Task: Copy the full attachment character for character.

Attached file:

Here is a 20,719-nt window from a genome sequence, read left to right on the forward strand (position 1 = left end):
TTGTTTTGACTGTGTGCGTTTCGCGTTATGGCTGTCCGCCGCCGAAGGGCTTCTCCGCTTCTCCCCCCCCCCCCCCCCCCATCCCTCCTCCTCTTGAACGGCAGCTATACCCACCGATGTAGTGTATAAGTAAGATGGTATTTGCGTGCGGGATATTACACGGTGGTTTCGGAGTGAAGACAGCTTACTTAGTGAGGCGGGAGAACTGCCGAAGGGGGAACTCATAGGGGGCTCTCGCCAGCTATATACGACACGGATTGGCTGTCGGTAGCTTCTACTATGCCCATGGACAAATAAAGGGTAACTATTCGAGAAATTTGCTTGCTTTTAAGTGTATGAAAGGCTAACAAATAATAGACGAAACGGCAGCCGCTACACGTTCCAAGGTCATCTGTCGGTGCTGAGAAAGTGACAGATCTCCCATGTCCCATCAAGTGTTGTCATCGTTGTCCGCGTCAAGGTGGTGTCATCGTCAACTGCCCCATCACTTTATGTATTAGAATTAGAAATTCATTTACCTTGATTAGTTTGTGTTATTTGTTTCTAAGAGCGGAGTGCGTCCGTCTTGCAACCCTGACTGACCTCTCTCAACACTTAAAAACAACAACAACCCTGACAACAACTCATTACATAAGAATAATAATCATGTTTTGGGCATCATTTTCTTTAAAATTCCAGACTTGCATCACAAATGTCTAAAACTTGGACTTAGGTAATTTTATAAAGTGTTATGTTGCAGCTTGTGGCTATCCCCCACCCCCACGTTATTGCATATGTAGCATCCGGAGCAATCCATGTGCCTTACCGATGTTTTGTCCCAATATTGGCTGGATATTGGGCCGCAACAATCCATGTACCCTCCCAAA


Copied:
Here is a 20,719-nt window from a genome sequence, read left to right on the forward strand (position 1 = left end):
TTGTTTTGACTGTGTGCGTTTCGCGTTATGGCTGTCCGCCGCCGAAGGGCTTCTCCGCTTCTCCCCCCCCCCCCCCCCCCATCCCTCCTCCTCTTGAACGGCAGCTATACCCACCGATGTAGTGTATAAGTAAGATGGTATTTGCGTGCGGGATATTACACGGTGGTTTCGGAGTGAAGACAGCTTACTTAGTGAGGCGGGAGAACTGCCGAAGGGGGAACTCATAGGGGGCTCTCGCCAGCTATATACGACACGGATTGGCTGTCGGTAGCTTCTACTATGCCCATGGACAAATAAAGGGTAACTATTCGAGAAATTTGCTTGCTTTTAAGTGTATGAAAGGCTAACAAATAATAGACGAAACGGCAGCCGCTACACGTTCCAAGGTCATCTGTCGGTGCTGAGAAAGTGACAGATCTCCCATGTCCCATCAAGTGTTGTCATCGTTGTCCGCGTCAAGGTGGTGTCATCGTCAACTGCCCCATCACTTTATGTATTAGAATTAGAAATTCATTTACCTTGATTAGTTTGTGTTATTTGTTTCTAAGAGCGGAGTGCGTCCGTCTTGCAACCCTGACTGACCTCTCTCAACACTTAAAAACAACAACAACCCTGACAACAACTCATTACATAAGAATAATAATCATGTTTTGGGCATCATTTTCTTTAAAATTCCAGACTTGCATCACAAATGTCTAAAACTTGGACTTAGGTAATTTTATAAAGTGTTATGTTGCAGCTTGTGGCTATCCCCCACCCCCACGTTATTGCATATGTAGCATCCGGAGCAATCCATGTGCCTTACCGATGTTTTGTCCCAATATTGGCTGGATATTGGGCCGCAACAATCCATGTACCCTCCCAAA